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Sprinkler: Maximizing Resource Utilization in Many-Chip Solid State Disk Myoungsoo Jung (UT Dallas) Mahmut Kandemir (PSU) University of Texas at Dallas.

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Presentation on theme: "Sprinkler: Maximizing Resource Utilization in Many-Chip Solid State Disk Myoungsoo Jung (UT Dallas) Mahmut Kandemir (PSU) University of Texas at Dallas."— Presentation transcript:

1 Sprinkler: Maximizing Resource Utilization in Many-Chip Solid State Disk Myoungsoo Jung (UT Dallas) Mahmut Kandemir (PSU) University of Texas at Dallas Computer Architecture and Memory systems Lab

2 Takeaway Observations: – Employing more and more flash chips is not a promising solution – Unbalanced flash chip utilization and low parallelism Challenges: – The degree of parallelism and utilization depends highly on incoming I/O request patterns Our approach: – Sprinkles I/O request based on internal resource layout rather than the order imposed by a storage queue – Commits more memory requests to a specific internal flash resource

3 Revisiting NAND Flash Performance Memory Cell Performance (excluding data movement) – READ: 20 us ~ 115 us – WRITE: 200 us ~ 5 ms ONFI 4.0  800 MB/sec WRITE  1.6 ~ 20 MB/sec READ  70 ~ 200 MB/sec Flash Interface (ONFI 3.0) – SDR : 50 MB/sec – NV-DDR: 200 MB/sec – NV-DDR2: 533 MB/sec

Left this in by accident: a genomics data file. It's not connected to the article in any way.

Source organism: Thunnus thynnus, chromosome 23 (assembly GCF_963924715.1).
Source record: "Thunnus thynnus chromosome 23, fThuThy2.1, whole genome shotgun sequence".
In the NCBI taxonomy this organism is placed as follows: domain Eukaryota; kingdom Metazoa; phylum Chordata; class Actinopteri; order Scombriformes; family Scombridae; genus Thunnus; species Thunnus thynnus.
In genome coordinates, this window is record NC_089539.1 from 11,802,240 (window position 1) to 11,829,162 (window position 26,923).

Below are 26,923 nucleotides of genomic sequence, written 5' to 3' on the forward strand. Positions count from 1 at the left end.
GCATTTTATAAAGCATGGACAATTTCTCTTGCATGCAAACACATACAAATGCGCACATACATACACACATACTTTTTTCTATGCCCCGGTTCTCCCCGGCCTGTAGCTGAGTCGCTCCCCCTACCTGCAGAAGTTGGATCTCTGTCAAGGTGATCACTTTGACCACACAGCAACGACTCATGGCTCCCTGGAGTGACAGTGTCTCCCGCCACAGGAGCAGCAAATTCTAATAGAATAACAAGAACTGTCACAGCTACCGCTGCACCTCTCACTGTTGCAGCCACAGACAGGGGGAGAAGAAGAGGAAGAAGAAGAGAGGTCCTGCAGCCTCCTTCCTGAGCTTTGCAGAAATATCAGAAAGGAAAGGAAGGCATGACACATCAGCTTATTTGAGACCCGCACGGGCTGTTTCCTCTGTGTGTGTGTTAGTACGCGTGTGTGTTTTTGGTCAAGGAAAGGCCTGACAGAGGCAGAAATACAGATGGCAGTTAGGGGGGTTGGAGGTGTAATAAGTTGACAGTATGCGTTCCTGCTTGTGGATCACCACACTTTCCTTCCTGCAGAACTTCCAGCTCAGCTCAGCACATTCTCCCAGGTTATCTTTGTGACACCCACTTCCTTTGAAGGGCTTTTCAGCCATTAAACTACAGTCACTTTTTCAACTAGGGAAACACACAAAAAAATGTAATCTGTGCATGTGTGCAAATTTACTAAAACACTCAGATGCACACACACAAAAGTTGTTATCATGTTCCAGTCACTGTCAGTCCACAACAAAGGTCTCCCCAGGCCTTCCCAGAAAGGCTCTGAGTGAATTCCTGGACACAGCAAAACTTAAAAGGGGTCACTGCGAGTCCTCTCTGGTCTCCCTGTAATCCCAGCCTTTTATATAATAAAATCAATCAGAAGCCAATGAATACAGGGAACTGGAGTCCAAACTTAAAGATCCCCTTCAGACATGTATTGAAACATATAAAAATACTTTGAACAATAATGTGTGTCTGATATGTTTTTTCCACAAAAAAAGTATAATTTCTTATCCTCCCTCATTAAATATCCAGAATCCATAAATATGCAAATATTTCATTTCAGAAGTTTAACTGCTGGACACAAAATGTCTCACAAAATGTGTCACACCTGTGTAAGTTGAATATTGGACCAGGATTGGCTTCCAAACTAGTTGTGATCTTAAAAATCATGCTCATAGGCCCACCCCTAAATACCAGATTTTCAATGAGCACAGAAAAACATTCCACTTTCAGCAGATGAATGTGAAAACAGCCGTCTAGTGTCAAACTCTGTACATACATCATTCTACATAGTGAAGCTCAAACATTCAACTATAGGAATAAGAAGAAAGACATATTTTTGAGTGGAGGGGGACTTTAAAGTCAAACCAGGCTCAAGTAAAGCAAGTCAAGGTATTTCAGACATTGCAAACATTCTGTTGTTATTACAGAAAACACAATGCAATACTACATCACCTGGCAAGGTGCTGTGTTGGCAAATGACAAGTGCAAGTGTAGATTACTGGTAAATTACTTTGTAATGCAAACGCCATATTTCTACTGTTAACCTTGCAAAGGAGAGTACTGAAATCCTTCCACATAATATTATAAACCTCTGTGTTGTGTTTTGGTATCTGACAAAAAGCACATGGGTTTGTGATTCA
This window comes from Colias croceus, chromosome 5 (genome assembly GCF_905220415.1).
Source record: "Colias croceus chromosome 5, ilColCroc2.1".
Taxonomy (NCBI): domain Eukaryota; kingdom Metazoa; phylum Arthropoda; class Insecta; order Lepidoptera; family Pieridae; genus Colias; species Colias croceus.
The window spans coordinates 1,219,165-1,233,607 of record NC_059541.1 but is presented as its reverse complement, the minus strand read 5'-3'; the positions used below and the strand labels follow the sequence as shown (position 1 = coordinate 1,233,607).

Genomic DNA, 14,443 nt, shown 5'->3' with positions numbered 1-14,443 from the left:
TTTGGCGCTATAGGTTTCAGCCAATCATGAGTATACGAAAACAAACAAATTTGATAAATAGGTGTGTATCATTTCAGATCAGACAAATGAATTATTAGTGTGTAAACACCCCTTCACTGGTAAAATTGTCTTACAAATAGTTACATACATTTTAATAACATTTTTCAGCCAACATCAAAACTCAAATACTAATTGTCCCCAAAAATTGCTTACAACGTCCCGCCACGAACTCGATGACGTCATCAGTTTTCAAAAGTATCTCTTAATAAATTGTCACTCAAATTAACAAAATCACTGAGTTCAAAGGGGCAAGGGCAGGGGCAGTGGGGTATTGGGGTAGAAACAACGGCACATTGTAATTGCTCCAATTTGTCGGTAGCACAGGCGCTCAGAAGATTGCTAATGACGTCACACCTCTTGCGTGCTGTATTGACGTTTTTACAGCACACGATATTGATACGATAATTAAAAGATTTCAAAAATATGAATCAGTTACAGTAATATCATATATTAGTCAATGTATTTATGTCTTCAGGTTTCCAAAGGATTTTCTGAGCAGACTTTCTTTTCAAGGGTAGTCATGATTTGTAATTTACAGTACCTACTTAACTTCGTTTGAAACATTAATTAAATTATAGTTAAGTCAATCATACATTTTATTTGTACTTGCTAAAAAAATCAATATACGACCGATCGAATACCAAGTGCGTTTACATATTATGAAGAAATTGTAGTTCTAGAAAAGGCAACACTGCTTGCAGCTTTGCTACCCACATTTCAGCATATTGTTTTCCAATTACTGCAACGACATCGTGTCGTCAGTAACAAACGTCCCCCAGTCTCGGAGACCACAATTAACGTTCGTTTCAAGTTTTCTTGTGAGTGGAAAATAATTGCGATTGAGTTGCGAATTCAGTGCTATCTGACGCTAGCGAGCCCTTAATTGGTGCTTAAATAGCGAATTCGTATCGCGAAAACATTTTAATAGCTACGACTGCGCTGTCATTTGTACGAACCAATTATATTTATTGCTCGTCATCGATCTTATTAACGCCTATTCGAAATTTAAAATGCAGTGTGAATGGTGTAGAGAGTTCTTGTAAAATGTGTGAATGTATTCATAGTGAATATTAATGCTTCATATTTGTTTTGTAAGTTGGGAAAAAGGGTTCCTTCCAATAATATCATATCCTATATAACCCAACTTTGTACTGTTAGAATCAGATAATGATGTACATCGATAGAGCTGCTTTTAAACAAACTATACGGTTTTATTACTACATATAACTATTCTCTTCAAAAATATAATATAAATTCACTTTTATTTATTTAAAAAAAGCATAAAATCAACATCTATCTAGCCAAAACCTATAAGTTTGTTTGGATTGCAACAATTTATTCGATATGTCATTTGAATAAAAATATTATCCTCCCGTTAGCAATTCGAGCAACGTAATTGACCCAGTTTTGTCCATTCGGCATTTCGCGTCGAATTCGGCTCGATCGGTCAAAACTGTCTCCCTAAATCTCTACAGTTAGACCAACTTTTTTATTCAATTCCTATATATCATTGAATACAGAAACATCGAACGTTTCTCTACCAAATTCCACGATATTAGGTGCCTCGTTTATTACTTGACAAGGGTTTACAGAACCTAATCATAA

4 Revisiting NAND Flash Performance ONFI 4.0  800 MB/sec PCI Express (single lane) – 2.x: 500 MB/sec – 3.0: 985 MB/sec – 4.0: 1969 MB/sec PCIe 4.0 (16-lanes)  GB/sec

5 Revisiting NAND Flash Performance 200 MB/s 800 MB/s 31 GB/s Performance Disparity (even under an ideal situation)

6 How can we reduce the performance disparity?

7 Internal Parallelism A Single Host-level I/O Request

8 Unfortunately, the performance of many-chip SSDs are not significantly improved as the amount of internal resource increases

9 Many-chip SSD Performance Performance stagnates

10 Utilization and Idleness Utilization sharply goes down Idleness keeps growing

11 I/O Service Routine in a Many-chip SSD Memory Requests: data size is the same as atomic flash I/O unit size Out-of-order SchedulingSystem- and Flash-level Parallelism A flash transaction should be decided before entering the execution stage Challenge: I/O access patterns and sizes are all determined by host-side kernel modules

12 Challenge Examples Virtual Address Scheduler Physical Address Scheduler

13 Virtual Address Scheduler(VAS) Physical Offset IdleTail Collision Physical Offset C0C3 C6 C1C4 C7 C2C5 C8 CHIP 3 (C3)

14 Physical Address Scheduler (PAS) C0C3 C6 C1C4 C7 C2C5 C8 Physical Offset Pipelining Tail Collision CollisionTail Collision CHIP 3 (C3)

15 Observations # of chips < # of memory requests – The total number of chips is relatively fewer than the total number of memory request coming from different I/O requests There exist many requests heading to the same chip, but to different internal resources – Multiple memory requests can be built into a high FLP transaction if we could change commit order

16 Insights Stalled memory requests can be immediately served – If the scheduler could compose the requests beyond the boundary of I/O requests and commit them regardless of the order of them It can have more flexibility in building a flash transaction with high FLP – If the scheduler can commit them targeting different flash internal resources